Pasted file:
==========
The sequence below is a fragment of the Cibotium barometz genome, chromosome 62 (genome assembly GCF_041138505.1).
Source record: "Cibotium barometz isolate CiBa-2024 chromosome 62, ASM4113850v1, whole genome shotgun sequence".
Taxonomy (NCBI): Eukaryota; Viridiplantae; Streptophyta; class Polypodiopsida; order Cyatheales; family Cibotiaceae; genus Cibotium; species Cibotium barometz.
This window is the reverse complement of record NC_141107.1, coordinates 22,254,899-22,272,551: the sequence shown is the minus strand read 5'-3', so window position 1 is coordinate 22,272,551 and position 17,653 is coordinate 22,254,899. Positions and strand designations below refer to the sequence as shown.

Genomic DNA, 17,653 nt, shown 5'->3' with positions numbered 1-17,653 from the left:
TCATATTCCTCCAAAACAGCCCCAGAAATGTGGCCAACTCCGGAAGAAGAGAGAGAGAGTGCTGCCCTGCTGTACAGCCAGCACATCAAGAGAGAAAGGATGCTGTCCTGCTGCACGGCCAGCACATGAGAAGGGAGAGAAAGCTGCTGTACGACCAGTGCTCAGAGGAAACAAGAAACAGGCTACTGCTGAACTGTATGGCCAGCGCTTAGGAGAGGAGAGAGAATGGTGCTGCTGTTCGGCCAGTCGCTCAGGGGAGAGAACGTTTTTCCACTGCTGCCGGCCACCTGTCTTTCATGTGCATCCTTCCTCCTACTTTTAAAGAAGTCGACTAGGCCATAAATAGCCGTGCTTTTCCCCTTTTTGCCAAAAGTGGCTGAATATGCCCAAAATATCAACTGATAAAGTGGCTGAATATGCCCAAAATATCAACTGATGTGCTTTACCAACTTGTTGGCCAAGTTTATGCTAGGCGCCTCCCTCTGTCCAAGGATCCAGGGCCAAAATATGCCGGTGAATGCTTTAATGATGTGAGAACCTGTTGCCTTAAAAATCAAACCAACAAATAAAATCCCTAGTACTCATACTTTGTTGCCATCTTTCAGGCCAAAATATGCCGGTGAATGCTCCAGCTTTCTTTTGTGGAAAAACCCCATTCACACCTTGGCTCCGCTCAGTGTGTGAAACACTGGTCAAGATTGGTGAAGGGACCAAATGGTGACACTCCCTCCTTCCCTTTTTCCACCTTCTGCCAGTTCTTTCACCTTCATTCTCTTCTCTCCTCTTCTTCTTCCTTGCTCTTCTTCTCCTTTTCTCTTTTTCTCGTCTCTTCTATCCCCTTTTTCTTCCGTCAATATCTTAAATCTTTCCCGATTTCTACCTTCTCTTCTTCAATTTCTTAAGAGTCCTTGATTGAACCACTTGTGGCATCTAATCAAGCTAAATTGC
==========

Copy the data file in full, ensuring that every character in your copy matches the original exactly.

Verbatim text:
The sequence below is a fragment of the Cibotium barometz genome, chromosome 62 (genome assembly GCF_041138505.1).
Source record: "Cibotium barometz isolate CiBa-2024 chromosome 62, ASM4113850v1, whole genome shotgun sequence".
Taxonomy (NCBI): Eukaryota; Viridiplantae; Streptophyta; class Polypodiopsida; order Cyatheales; family Cibotiaceae; genus Cibotium; species Cibotium barometz.
This window is the reverse complement of record NC_141107.1, coordinates 22,254,899-22,272,551: the sequence shown is the minus strand read 5'-3', so window position 1 is coordinate 22,272,551 and position 17,653 is coordinate 22,254,899. Positions and strand designations below refer to the sequence as shown.

Genomic DNA, 17,653 nt, shown 5'->3' with positions numbered 1-17,653 from the left:
TCATATTCCTCCAAAACAGCCCCAGAAATGTGGCCAACTCCGGAAGAAGAGAGAGAGAGTGCTGCCCTGCTGTACAGCCAGCACATCAAGAGAGAAAGGATGCTGTCCTGCTGCACGGCCAGCACATGAGAAGGGAGAGAAAGCTGCTGTACGACCAGTGCTCAGAGGAAACAAGAAACAGGCTACTGCTGAACTGTATGGCCAGCGCTTAGGAGAGGAGAGAGAATGGTGCTGCTGTTCGGCCAGTCGCTCAGGGGAGAGAACGTTTTTCCACTGCTGCCGGCCACCTGTCTTTCATGTGCATCCTTCCTCCTACTTTTAAAGAAGTCGACTAGGCCATAAATAGCCGTGCTTTTCCCCTTTTTGCCAAAAGTGGCTGAATATGCCCAAAATATCAACTGATAAAGTGGCTGAATATGCCCAAAATATCAACTGATGTGCTTTACCAACTTGTTGGCCAAGTTTATGCTAGGCGCCTCCCTCTGTCCAAGGATCCAGGGCCAAAATATGCCGGTGAATGCTTTAATGATGTGAGAACCTGTTGCCTTAAAAATCAAACCAACAAATAAAATCCCTAGTACTCATACTTTGTTGCCATCTTTCAGGCCAAAATATGCCGGTGAATGCTCCAGCTTTCTTTTGTGGAAAAACCCCATTCACACCTTGGCTCCGCTCAGTGTGTGAAACACTGGTCAAGATTGGTGAAGGGACCAAATGGTGACACTCCCTCCTTCCCTTTTTCCACCTTCTGCCAGTTCTTTCACCTTCATTCTCTTCTCTCCTCTTCTTCTTCCTTGCTCTTCTTCTCCTTTTCTCTTTTTCTCGTCTCTTCTATCCCCTTTTTCTTCCGTCAATATCTTAAATCTTTCCCGATTTCTACCTTCTCTTCTTCAATTTCTTAAGAGTCCTTGATTGAACCACTTGTGGCATCTAATCAAGCTAAATTGC